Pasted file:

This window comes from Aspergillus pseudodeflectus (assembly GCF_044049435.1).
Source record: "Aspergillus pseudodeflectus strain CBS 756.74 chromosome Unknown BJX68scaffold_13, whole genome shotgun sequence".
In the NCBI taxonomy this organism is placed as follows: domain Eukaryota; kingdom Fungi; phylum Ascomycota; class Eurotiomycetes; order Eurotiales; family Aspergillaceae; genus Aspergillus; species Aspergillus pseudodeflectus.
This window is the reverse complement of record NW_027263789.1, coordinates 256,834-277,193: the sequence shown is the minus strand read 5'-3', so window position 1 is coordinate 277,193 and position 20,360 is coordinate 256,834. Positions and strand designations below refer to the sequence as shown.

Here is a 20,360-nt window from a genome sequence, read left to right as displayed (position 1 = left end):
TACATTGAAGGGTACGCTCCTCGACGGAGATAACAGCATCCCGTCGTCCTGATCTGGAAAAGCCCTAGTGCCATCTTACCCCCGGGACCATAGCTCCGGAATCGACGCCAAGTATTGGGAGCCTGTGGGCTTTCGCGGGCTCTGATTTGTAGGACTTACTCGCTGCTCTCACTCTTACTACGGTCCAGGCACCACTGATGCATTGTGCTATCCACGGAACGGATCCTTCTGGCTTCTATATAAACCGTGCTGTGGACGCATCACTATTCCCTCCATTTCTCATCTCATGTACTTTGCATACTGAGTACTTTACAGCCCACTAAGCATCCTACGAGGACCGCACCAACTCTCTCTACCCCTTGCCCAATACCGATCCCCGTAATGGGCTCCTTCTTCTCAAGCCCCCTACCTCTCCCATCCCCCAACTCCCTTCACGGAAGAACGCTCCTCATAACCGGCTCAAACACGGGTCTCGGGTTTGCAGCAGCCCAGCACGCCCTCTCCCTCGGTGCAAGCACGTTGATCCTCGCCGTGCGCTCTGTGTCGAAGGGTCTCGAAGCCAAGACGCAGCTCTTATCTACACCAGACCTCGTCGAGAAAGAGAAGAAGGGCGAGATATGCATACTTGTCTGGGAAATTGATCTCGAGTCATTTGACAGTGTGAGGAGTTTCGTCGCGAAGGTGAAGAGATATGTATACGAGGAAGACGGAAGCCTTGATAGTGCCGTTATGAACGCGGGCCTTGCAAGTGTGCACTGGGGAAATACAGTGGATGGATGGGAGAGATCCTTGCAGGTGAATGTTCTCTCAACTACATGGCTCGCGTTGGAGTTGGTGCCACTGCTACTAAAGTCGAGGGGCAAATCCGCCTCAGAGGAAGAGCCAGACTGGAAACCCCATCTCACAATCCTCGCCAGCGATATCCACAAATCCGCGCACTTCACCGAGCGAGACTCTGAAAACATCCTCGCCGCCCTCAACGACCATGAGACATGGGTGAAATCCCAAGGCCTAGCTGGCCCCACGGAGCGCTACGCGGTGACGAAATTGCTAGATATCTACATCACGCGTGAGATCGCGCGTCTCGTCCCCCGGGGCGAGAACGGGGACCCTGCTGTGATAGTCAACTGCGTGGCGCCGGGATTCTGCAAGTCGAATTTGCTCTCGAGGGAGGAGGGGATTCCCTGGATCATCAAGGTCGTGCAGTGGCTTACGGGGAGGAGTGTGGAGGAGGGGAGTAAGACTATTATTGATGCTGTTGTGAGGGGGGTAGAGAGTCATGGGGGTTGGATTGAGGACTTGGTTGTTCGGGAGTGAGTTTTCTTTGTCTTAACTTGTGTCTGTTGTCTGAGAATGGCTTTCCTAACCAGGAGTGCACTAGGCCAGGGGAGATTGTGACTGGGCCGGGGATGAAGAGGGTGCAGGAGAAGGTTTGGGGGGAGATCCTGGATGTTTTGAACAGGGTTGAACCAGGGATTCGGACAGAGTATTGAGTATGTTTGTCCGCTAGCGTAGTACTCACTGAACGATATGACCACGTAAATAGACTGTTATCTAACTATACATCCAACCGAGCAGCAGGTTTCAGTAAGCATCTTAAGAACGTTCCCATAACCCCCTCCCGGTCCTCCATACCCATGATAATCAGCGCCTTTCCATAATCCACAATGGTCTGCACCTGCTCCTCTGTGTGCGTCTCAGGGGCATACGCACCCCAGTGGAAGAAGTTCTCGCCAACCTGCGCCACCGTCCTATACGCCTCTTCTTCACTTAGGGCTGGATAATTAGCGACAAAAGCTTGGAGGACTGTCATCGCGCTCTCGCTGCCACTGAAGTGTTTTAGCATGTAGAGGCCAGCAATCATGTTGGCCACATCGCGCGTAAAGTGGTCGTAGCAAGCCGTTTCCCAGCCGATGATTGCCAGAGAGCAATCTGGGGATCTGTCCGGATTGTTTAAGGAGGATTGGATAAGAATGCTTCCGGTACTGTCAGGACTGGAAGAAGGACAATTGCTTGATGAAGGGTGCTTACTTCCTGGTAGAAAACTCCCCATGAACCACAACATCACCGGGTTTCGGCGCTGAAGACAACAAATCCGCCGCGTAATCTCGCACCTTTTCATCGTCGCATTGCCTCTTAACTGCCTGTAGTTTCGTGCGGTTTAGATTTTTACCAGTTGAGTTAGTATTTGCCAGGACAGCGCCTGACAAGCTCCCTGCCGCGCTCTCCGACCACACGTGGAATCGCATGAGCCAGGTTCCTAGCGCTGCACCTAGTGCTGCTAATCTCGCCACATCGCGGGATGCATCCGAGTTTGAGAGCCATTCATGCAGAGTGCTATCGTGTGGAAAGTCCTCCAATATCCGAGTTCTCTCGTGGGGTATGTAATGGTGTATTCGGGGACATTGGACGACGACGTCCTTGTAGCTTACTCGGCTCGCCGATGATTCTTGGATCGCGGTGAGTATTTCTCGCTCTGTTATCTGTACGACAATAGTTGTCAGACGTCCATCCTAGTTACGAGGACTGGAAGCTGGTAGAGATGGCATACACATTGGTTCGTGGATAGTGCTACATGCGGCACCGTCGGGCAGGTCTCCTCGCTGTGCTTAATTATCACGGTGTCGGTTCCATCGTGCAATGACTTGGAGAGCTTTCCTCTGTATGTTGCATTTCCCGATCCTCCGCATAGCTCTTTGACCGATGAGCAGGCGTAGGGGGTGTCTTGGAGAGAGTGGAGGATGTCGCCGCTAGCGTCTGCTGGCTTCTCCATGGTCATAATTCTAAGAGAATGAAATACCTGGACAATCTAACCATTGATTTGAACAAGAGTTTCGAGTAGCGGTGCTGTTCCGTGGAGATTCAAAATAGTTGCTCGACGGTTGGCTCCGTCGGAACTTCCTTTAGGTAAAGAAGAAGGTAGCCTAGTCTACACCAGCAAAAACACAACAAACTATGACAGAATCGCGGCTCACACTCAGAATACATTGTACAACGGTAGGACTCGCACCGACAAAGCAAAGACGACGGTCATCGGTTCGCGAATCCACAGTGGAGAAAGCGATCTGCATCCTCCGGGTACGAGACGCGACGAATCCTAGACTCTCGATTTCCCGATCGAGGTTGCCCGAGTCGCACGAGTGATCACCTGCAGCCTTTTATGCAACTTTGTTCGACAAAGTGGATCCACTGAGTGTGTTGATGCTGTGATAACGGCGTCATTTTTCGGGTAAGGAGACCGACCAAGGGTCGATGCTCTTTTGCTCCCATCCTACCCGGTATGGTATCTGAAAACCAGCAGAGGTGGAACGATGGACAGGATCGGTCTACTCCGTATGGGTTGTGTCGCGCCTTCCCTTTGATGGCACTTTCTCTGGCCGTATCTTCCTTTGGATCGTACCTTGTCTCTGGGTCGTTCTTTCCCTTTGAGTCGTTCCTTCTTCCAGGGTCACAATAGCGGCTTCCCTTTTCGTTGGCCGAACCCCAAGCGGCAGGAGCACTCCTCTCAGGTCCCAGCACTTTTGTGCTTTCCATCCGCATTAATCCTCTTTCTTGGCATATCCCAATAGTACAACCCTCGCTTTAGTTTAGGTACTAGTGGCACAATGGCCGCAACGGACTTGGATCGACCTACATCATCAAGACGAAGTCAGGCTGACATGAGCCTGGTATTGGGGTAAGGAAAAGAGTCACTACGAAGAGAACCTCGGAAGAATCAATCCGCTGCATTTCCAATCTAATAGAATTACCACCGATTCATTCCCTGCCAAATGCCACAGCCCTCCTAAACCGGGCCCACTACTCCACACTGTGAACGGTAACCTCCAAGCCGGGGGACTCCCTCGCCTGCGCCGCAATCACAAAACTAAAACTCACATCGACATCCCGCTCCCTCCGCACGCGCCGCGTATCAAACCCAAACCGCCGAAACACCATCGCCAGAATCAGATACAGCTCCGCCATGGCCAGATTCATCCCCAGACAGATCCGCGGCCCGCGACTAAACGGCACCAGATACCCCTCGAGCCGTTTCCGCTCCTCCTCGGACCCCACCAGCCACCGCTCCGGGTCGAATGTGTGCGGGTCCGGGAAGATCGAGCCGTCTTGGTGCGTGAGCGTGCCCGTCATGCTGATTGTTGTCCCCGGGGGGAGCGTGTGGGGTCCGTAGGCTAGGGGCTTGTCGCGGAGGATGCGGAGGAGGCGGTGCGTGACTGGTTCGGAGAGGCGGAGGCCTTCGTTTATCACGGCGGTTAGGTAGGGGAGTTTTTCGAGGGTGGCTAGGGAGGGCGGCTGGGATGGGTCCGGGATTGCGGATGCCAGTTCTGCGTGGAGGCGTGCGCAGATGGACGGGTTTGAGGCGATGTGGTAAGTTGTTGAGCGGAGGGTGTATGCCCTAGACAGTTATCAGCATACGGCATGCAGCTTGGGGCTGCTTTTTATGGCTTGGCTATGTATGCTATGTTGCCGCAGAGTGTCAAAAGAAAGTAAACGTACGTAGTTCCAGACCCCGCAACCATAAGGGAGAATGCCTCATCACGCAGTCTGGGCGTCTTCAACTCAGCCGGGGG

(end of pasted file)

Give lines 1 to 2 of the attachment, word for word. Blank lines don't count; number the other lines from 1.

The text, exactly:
This window comes from Aspergillus pseudodeflectus (assembly GCF_044049435.1).
Source record: "Aspergillus pseudodeflectus strain CBS 756.74 chromosome Unknown BJX68scaffold_13, whole genome shotgun sequence".